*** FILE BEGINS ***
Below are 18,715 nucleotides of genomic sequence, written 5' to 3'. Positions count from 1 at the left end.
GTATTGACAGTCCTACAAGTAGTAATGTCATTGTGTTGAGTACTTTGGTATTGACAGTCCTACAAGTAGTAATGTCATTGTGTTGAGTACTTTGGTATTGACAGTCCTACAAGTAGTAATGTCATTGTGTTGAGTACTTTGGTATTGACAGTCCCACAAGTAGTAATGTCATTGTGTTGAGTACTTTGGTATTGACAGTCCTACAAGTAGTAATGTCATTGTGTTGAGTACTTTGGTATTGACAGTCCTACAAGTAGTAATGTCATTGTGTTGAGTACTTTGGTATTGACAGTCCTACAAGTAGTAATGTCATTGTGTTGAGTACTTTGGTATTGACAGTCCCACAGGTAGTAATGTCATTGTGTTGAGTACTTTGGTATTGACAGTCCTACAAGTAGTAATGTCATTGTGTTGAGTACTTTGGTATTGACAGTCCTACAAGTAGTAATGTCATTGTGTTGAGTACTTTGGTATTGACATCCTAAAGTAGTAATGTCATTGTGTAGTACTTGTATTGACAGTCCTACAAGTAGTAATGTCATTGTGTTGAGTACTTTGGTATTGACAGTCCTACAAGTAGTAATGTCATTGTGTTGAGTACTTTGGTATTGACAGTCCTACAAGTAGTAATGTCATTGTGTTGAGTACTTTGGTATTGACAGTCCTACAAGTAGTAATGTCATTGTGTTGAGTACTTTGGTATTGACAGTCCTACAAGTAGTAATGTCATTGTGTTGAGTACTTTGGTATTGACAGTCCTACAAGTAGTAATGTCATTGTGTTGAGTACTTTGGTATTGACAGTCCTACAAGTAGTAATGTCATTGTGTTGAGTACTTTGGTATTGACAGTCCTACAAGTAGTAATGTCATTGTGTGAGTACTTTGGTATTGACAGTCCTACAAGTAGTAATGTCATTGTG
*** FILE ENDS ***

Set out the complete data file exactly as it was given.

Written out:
Below are 18,715 nucleotides of genomic sequence, written 5' to 3'. Positions count from 1 at the left end.
GTATTGACAGTCCTACAAGTAGTAATGTCATTGTGTTGAGTACTTTGGTATTGACAGTCCTACAAGTAGTAATGTCATTGTGTTGAGTACTTTGGTATTGACAGTCCTACAAGTAGTAATGTCATTGTGTTGAGTACTTTGGTATTGACAGTCCCACAAGTAGTAATGTCATTGTGTTGAGTACTTTGGTATTGACAGTCCTACAAGTAGTAATGTCATTGTGTTGAGTACTTTGGTATTGACAGTCCTACAAGTAGTAATGTCATTGTGTTGAGTACTTTGGTATTGACAGTCCTACAAGTAGTAATGTCATTGTGTTGAGTACTTTGGTATTGACAGTCCCACAGGTAGTAATGTCATTGTGTTGAGTACTTTGGTATTGACAGTCCTACAAGTAGTAATGTCATTGTGTTGAGTACTTTGGTATTGACAGTCCTACAAGTAGTAATGTCATTGTGTTGAGTACTTTGGTATTGACATCCTAAAGTAGTAATGTCATTGTGTAGTACTTGTATTGACAGTCCTACAAGTAGTAATGTCATTGTGTTGAGTACTTTGGTATTGACAGTCCTACAAGTAGTAATGTCATTGTGTTGAGTACTTTGGTATTGACAGTCCTACAAGTAGTAATGTCATTGTGTTGAGTACTTTGGTATTGACAGTCCTACAAGTAGTAATGTCATTGTGTTGAGTACTTTGGTATTGACAGTCCTACAAGTAGTAATGTCATTGTGTTGAGTACTTTGGTATTGACAGTCCTACAAGTAGTAATGTCATTGTGTTGAGTACTTTGGTATTGACAGTCCTACAAGTAGTAATGTCATTGTGTTGAGTACTTTGGTATTGACAGTCCTACAAGTAGTAATGTCATTGTGTGAGTACTTTGGTATTGACAGTCCTACAAGTAGTAATGTCATTGTG